Date of Award

Fall 2004

Document Type


Degree Name

Doctor of Philosophy in Computing Sciences - (Ph.D.)


Computer Science

First Advisor

Jason T. L. Wang

Second Advisor

James A. McHugh

Third Advisor

Frank Y. Shih

Fourth Advisor

Qun Ma

Fifth Advisor

Katherine Grace Herbert


Frequent structure mining (FSM) aims to discover and extract patterns frequently occurring in structural data such as trees and graphs. FSM finds many applications in bioinformatics, XML processing, Web log analysis, and so on. In this thesis, two new FSM techniques are proposed for finding patterns in unordered labeled trees. Such trees can be used to model evolutionary histories of different species, among others.

The first FSM technique finds cousin pairs in the trees. A cousin pair is a pair of nodes sharing the same parent, the same grandparent, or the same great-grandparent, etc. Given a tree T, our algorithm finds all interesting cousin pairs of T in O(|T|2) time where |T| is the number of nodes in T. Experimental results on synthetic data and phylogenies show the scalability and effectiveness of the proposed technique. This technique has been applied to locating co-occurring patterns in multiple evolutionary trees, evaluating the consensus of equally parsimonious trees, and finding kernel trees of groups of phylogenies. The technique is also extended to undirected acyclic graphs (or free trees).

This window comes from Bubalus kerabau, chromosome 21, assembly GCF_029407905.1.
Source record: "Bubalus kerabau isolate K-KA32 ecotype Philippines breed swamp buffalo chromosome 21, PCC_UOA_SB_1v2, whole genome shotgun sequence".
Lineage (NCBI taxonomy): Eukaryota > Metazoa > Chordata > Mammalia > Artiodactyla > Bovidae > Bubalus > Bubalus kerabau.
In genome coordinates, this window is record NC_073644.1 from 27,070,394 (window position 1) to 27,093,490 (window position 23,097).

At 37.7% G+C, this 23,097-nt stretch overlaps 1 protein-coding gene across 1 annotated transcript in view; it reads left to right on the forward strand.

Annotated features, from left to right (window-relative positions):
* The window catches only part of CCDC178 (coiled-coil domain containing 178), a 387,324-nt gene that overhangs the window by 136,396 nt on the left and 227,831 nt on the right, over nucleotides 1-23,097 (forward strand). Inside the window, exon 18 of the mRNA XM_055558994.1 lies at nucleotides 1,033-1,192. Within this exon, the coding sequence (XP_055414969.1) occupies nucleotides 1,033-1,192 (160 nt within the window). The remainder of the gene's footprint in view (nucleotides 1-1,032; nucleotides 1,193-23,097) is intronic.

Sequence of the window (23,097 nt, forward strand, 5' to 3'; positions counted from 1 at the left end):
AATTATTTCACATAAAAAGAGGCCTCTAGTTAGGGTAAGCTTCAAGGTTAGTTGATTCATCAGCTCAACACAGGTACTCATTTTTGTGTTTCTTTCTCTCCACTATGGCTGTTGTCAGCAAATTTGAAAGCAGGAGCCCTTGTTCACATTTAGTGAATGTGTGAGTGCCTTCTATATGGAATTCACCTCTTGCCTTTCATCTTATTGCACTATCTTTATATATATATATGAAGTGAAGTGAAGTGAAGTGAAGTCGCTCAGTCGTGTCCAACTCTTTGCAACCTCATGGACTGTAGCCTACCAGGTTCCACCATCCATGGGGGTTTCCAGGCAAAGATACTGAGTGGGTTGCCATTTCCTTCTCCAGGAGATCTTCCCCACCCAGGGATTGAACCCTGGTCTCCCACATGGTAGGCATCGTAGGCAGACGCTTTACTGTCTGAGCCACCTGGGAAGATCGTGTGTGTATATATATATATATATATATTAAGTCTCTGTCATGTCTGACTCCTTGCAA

The second FSM technique extends traditional MAST (maximum agreement subtree) algorithms by employing the Apriori data mining technique to find frequent agreement subtrees in multiple phylogenies. The correctness and completeness of the new mining algorithm are presented. The method is also extended to unrooted phylogenetic trees.

Both FSM techniques studied in the thesis have been implemented into a toolkit, which is fully operational and accessible on the World Wide Web.